VIENNA (Reuters) - Iran is pressing ahead with the construction of a research reactor that Western experts say could offer it a second way of producing material for a nuclear bomb if it decides to make one, a U.N. report showed on Wednesday.
Iran has transported the reactor vessel - which would hold the fuel - to the heavy water plant near the central town of Arak but has not yet installed it, the International Atomic Energy Agency (IAEA) said in a report issued to member states.
“It certainly means that progress is made,” one diplomat familiar with the Iranian nuclear programme said, adding that several other major components for the reactor, including control room equipment, had yet to be put in place there.
The United States said Iran was in “non-compliance with its international nuclear obligations”.
“This report marks an unfortunate milestone with regard to Iran’s illicit nuclear activities,” State Department spokesman Patrick Ventrell said. Iran he said was “advancing its enrichment programme in blatant violation of its international obligations.”
Western concerns about Iran are focused largely on uranium enrichment plants at Natanz and Fordow, as such material refined to a high level can provide the fissile core of a nuclear bomb. Iran says it only refines uranium to fuel nuclear energy plants.
But experts say Arak may also be a proliferation issue as it could yield plutonium for nuclear arms if the spent fuel were reprocessed. Iran has said it has no reprocessing activities.
“Once the reactor operates, it could spawn more than enough weapons-grade plutonium for a bomb per year, should Iran ever decide to do that,” said nuclear expert Mark Hibbs of the Carnegie Endowment think-tank.
The Islamic Republic, which denies it has any intention of acquiring nuclear arms, plans to commission the plant in the first quarter of 2014 and expects it to become operational in the same year’s third quarter, the IAEA said.
Israel, which has threatened to attack Iranian nuclear sites if diplomacy and sanctions fail to stop Tehran’s nuclear drive, bombed Iraq’s atomic reactor in 1981 and a suspected Syrian nuclear facility in 2007.
“Israel might be tempted to try to repeat what it did previously in Syria and Iraq and destroy the reactor before it goes critical,” Hibbs said.
In its previous report on Iran, in February, the U.N. agency said Iran had almost completed installation of cooling and moderator circuit piping in the Arak facility. Wednesday’s report said Iran planned to produce 55 fuel assemblies for the reactor by August this year.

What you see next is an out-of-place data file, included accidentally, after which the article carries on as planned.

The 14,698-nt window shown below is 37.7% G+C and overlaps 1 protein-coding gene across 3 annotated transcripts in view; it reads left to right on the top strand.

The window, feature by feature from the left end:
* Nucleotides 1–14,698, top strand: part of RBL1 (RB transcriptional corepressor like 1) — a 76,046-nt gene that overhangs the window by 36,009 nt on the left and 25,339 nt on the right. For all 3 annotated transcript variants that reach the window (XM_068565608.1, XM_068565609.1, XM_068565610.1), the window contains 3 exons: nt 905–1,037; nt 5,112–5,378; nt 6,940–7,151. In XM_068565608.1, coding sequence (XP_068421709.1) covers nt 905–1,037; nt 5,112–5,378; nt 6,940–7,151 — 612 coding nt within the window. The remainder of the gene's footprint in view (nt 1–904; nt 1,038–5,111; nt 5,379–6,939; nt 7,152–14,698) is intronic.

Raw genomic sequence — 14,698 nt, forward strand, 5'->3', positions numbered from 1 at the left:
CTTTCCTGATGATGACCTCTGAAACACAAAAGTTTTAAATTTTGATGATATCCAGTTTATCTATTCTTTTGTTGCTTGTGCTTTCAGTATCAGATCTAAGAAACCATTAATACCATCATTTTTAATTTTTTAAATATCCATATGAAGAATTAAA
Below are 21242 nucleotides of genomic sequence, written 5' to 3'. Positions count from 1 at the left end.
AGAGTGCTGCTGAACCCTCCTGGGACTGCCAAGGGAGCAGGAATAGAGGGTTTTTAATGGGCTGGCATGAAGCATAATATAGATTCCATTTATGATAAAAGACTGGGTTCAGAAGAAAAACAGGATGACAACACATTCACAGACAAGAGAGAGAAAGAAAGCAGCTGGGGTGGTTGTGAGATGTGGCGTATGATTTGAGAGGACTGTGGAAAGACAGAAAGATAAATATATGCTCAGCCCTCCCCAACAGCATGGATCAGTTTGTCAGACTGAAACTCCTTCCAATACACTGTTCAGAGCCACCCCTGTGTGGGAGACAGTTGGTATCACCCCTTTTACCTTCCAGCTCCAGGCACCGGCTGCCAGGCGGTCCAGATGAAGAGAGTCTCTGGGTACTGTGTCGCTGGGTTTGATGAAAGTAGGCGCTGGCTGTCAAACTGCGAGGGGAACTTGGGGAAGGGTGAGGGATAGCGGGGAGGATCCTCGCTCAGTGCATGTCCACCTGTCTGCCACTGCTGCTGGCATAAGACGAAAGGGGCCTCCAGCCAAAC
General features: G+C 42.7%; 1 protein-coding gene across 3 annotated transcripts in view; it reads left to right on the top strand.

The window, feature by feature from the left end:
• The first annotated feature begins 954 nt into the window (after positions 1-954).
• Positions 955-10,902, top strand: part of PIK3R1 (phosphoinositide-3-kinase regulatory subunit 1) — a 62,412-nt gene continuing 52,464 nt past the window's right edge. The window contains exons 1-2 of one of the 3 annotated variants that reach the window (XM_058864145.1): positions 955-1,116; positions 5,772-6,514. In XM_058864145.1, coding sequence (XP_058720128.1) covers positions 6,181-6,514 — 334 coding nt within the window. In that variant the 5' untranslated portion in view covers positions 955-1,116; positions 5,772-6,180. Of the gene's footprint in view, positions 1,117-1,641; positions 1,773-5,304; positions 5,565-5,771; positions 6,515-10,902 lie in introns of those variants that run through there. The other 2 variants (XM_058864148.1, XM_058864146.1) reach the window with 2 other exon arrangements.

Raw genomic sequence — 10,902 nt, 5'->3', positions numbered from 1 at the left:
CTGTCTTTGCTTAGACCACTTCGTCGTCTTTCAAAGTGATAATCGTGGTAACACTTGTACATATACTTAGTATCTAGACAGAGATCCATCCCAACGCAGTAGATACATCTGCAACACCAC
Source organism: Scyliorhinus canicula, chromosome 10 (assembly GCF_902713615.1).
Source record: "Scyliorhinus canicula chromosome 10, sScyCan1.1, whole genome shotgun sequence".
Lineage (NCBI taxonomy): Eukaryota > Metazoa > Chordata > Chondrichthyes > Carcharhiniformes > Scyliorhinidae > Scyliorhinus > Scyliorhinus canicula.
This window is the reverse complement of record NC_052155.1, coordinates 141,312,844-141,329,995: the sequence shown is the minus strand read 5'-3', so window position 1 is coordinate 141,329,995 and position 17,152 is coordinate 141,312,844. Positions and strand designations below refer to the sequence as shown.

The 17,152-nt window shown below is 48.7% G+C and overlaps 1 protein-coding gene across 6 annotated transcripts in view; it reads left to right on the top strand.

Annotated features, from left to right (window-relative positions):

STOCKPILE BELOW ISRAELI “RED LINE”
Tehran last year postponed the planned start-up from the third quarter of 2013, a target that Western experts said always had seemed unrealistic.
As reported by Reuters on Tuesday, the IAEA report showed Iran increasing its capacity to refine uranium by installing hundreds more centrifuges at Natanz since February, underlining Tehran’s defiance of Western demands to curb the activity.
They included complete or partial installation of more than 500 advanced centrifuges which, once operational, would enable Iran to speed up significantly the accumulation of material the West fears could be put to developing nuclear bombs.
But, in a development that could help buy time for diplomacy between Iran and world powers, the report showed limited growth of Iran’s most sensitive nuclear stockpile, medium-enriched uranium, and it remained below an Israeli “red line”.
Tehran’s holding of uranium gas refined to a fissile concentration of 20 percent - a relatively short technical step from weapons-grade - is closely watched as Israel says it must not amass enough for one bomb if further processed.
Critics say Iran is trying to achieve the capability to make atomic arms. Iran denies this, saying it needs nuclear technology for energy generation and medical purposes and that it is Israel’s reputed nuclear arsenal that threatens peace in the Middle East.
The IAEA report said Iran had continued to carry out “activities” - code for suspected clean-up work of any traces of illicit nuclear-linked work - at the Parchin military site, including asphalting an area U.N. inspectors want to see.
Separately, Iran told the U.N. agency during an inspection this month of the Bushehr nuclear power plant - the country’s only such installation so far - that it was shut down. No reason was given, but it has previously suffered delays in its operations.
(This story was refiled to correct typo in the fourth paragraph)
(For an interactive timeline on Iran's nuclear programme, click on link.reuters.com/gad76r )
Additional reporting by Tabassum Zakaria; Editing by Robin Pomeroy and Jon Hemming